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2 of 2 people found the following review helpful
on 12 August 2007
This book contains simple, practical advice which all software developers can use to write more reliable, maintainable, better tested code. It is very easy to read, and manages to effectively convey the wisdom in what may at first seem like crazy suggestions.

The text covers how to avoid bugs in the first place (by using assertions and sensible API design) and how to use the weapons at your disposal to find them at the testing stage (by stepping through your code in a debugger). It's this final concept in particular in which Steve's ideas are both contrary to the practice of, and most likely to add value to, the majority of developers. If you adopt some of the practices recommended here, you are almost guaranteed to write better code.

As the book says, the rest is attitude. If you're looking at this book, you probably already want to write better code - and there's no better way to do that than to read this.
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2 of 2 people found the following review helpful
on 23 November 2004
I'm a .NET developer and am just re-reading this now and I have to say its still quite relevant, your hearing great great advice on how to look at things and that cant be bad.
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10 of 11 people found the following review helpful
on 23 April 2001
This is a great book.
Ignore some of the other reviews here which complain about Microsoft-centredness: it's not true, the book is about developing a philosophy which helps you to find and prevent bugs, about taking responsibility for driving the bugs out of your code.
I ask everyone who works for me to read this book, and I've used some of its concepts to help frame interview questions when I'm recruiting. It's become part of my way of thinking and I'm certain it helps me and would help any software engineer worthy of the title.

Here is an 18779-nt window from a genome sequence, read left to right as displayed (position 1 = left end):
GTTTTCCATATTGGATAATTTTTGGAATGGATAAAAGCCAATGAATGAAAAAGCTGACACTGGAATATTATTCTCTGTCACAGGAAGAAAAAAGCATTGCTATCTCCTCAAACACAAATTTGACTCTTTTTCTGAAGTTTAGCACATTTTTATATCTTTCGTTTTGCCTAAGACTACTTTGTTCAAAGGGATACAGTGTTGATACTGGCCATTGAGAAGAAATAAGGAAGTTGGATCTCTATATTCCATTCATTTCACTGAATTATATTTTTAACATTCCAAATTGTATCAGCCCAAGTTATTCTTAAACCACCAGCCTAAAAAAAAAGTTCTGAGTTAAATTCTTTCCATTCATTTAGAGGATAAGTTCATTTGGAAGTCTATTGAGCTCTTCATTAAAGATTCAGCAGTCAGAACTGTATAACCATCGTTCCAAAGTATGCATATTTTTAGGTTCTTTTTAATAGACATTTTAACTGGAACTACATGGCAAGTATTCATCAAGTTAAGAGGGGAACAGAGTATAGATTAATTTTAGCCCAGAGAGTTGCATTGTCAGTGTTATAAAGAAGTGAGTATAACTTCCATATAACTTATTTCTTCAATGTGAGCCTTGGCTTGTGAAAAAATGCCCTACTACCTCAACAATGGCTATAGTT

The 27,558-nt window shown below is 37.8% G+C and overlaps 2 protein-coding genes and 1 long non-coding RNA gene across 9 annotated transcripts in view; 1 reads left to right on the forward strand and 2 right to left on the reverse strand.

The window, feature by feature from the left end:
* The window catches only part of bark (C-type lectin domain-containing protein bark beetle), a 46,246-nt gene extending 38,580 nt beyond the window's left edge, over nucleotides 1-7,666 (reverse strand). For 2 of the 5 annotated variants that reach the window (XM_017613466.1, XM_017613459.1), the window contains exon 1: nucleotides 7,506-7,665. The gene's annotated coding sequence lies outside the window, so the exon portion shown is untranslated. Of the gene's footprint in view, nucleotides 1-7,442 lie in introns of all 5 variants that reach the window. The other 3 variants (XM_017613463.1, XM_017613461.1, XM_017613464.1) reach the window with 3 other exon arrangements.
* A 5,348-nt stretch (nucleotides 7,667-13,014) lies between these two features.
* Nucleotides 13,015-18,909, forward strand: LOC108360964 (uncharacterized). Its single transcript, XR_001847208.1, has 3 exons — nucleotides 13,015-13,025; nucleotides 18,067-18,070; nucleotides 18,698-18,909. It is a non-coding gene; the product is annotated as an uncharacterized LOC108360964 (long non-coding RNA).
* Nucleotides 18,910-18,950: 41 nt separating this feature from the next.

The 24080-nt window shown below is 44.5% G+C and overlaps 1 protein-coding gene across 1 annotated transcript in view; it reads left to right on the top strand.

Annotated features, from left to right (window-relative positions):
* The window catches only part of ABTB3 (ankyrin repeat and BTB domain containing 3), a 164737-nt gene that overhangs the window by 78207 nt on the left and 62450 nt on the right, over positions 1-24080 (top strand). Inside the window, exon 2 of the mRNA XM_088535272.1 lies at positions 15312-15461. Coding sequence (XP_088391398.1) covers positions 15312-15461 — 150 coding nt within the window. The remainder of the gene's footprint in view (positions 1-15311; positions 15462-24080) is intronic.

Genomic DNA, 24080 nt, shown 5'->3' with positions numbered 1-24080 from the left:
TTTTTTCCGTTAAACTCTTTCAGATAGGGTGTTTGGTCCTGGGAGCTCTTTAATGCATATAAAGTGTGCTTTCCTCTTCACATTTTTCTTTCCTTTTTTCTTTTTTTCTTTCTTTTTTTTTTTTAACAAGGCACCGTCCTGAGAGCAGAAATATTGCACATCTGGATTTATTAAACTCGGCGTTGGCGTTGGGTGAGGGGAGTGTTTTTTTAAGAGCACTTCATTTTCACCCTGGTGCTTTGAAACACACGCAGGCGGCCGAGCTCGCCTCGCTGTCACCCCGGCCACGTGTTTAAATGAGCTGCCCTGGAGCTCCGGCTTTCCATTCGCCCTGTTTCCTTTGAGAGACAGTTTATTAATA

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7 of 8 people found the following review helpful
on 1 July 2000
First, I think this book is an excellent read. Books of this type are often full of dense content with wildly overdone examples. This often makes it difficult to come away with a good idea of what action to take personally. Steve Maguire does a good job of avoiding this. I found the book easy to read with a few relevant examples used only to support the text. The addition of a few personal anecdotes from Steve's development days at Microsoft added to the character and was used to clarify his arguments.
One note of caution, however: this book was written in 1993 and despite the fact that it is aimed at programmers writing in ANSI C on any platform, I suspect that most readers will be writing for Microsoft Windows. Many of the tactics outlined in the book have been adopted by Microsoft in their C/C++ development tools so you may well already be using some of them. Of course, you may not really know why and I still think this book is required reading. The book also does not cover C++.
I wish I had read this in 1993; seven years later it hasn't had as much impact as it would have then. That said, using some of the techniques described inside, I even found a bug in some code I wrote this morning that might otherwise have remained hidden.
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4 of 4 people found the following review helpful
on 16 June 2000
If you ever thought your code was nice and bug free look again after reading this book and reel in horror. Of course this book also shows how simple it is to fix those simple bugs that catch the unwary. I refer to this book almost as often as the Language Reference.